360 video: BBC Click's innovative storytelling

What is it like producing a whole programme in 360-degree video? We spoke with BBC Click editor Simon Hancock, researcher Stephen Beckett and presenter Spencer Kelly about the thrills and challenges behind 360 filming.

BBC Click has produced the world's first half-hour news magazine programme entirely in 360-degree video. Online viewers can experience it interactively on a headset, tablet or mobile on their YouTube channel, while TV and iPlayer audiences will see an edited version for broadcast

What is 360?

At its simplest, 360 video is a way of recording a complete spherical view of the world around the camera. Viewers can use a mouse on a desktop browser or special apps on their phones or tablets to navigate their view of the scene.

Why did BBC Click do a whole programme this way?

"Last year on Click we did a show where we filmed and edited everything on phone cameras, and this year we wanted to do something similar to that," said researcher Stephen Beckett.

Programme editor Simon Hancock explained that "what we were looking for in our stories were impactful locations which would work well in that 360 space, but also with big stories to tell in that location. So we went to CERN and the Large Hadron Collider and we took our audience on top of the Swiss Alps to follow a team of glacial scientists and their work looking at climate change.

"It’s an amazing location, but once you get bored of looking around this incredible vista you can actually hear what the scientists are up to, what they’re doing and why they’re doing it. It gives it a bit of life beyond the pure experience."

  

Challenges with 360 production

Although Beckett says filming with a 360 camera rig is generally quite easy, because you just set up a camera and leave it, there was one particular challenge in this episode which stood out for him: "Filming on a glacier would be a problem even under normal circumstances. You’ve got the extreme cold to deal with, and we had a limited supply of batteries for our GoPros. As soon as you get on the glacier and start filming, you’ve probably got about 20 minutes before they run out of batteries.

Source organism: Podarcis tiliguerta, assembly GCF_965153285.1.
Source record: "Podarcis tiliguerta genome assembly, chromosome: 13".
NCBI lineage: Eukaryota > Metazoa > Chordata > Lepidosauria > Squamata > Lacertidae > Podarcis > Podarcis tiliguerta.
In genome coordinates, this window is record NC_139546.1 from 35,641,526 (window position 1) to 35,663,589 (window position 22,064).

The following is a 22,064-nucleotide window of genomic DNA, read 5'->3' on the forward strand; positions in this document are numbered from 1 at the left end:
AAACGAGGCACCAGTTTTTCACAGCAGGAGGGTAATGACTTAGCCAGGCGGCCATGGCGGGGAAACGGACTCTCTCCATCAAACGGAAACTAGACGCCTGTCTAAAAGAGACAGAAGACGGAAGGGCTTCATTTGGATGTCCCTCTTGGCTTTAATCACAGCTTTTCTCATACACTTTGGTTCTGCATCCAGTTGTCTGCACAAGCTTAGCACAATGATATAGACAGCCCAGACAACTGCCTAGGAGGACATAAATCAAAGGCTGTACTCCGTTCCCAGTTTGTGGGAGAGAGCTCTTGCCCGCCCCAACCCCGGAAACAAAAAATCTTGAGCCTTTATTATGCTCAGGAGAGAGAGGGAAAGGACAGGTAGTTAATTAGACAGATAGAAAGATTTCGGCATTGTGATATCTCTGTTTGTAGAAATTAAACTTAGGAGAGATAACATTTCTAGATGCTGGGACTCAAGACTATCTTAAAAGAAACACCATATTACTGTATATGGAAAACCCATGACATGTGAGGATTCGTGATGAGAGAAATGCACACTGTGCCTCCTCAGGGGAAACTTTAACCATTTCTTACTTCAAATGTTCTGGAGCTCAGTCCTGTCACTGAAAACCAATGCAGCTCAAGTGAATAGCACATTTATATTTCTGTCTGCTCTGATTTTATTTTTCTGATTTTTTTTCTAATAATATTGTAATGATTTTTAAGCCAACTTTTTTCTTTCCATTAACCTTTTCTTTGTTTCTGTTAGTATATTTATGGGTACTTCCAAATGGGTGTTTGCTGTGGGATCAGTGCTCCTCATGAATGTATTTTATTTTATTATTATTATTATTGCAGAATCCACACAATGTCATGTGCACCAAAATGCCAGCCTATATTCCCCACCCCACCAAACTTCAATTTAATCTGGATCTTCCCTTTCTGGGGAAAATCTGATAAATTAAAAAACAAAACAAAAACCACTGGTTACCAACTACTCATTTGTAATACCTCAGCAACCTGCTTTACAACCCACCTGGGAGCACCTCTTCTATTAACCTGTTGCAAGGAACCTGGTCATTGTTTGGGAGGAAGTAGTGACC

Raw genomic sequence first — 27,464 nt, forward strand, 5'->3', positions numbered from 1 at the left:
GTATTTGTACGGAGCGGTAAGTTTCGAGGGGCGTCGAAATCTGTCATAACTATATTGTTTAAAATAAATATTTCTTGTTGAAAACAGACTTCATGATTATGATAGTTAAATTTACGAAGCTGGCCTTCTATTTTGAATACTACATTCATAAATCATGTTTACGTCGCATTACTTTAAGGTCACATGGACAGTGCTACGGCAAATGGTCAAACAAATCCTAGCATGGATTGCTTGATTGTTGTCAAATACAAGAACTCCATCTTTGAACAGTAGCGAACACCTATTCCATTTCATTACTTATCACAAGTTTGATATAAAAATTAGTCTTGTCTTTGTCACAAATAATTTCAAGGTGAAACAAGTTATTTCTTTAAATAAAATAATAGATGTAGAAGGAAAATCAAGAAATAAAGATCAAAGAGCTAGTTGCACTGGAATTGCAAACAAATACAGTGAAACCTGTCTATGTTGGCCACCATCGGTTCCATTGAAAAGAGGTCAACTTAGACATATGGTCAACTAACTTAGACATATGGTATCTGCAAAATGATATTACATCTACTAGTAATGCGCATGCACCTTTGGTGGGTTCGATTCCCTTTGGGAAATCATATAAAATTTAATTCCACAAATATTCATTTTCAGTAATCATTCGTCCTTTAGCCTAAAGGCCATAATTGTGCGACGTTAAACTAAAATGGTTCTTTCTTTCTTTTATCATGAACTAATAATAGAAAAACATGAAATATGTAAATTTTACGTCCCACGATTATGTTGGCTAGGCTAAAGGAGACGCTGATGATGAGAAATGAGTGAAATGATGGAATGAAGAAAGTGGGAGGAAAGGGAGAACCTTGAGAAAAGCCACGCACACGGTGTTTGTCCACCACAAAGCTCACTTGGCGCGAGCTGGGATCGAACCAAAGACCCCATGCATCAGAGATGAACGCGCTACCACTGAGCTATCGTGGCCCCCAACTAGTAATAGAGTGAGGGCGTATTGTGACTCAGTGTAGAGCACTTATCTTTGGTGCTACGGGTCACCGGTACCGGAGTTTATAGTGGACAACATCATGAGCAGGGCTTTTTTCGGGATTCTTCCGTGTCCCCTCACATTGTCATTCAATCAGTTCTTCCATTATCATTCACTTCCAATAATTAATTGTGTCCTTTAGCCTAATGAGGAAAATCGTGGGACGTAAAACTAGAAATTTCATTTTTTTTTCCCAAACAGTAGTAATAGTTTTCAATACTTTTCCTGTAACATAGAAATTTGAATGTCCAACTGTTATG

"And you’ve got six cameras, so if you want to change a battery, you’ve got to get your screwdriver out. I don’t know if you’ve tried to unscrew 12 different screws at minus 10 or 20 degrees, but it’s not a pleasant experience."

Beckett says that editing 360 video is also simple, because the image flattens out like a world map and can then be cut like any other footage. 

But while the filming and editing are straightforward, getting the original 360 footage into a format that can be edited adds significant time to post-production. "Compared to a normal Click shoot, there’s one extra step that adds a week or two of extra time, which is the stitching process," says Beckett.

"Normally you’d film something, come back, ingest the footage, edit it, and you’re done. Here, you go and film it, and before you can do anything, before you can look at the rushes, you have to stitch the six shots into one 360 video. That can take anywhere from an hour to two days, and if you’ve done 10 shots, it could be a week before you get to the editing stage."

 

Presenting in a 360 environment

Presenter Spencer Kelly said working in 360 is much more like presenting live, because you want a full take, not a lot of cuts like in a normal programme. 

"Normally you get lots and lots of takes. You can say a few words, cover it with edits, then say a few more. For this, we felt you really had to do it in one take.

"To make fast cuts would just make people’s heads explode, because they’re supposed to be there in the middle of all this stuff. So that meant I had to do everything in one go – if I was doing an interview or a demonstration, it had to work. And the secret to that is the three Rs – rehearse, rehearse, rehearse.

"But it’s really fun and informal in that you can just talk to the camera as if it's a person in the room." 

The future of 360

"What we’re doing for the TV version of the show isn’t something you would normally want to do,’ explains Beckett. "360 footage should really live online, or somewhere you can interact with it.

"But there’s still room for using 360 in a normal programme. Because you get these shots you wouldn’t normally get and it brings a whole new look to a programme. So I think it’s something we’ll see in the future being used as the sprinkles on top, but you wouldn’t want to necessarily do a whole show like we’ve done." 

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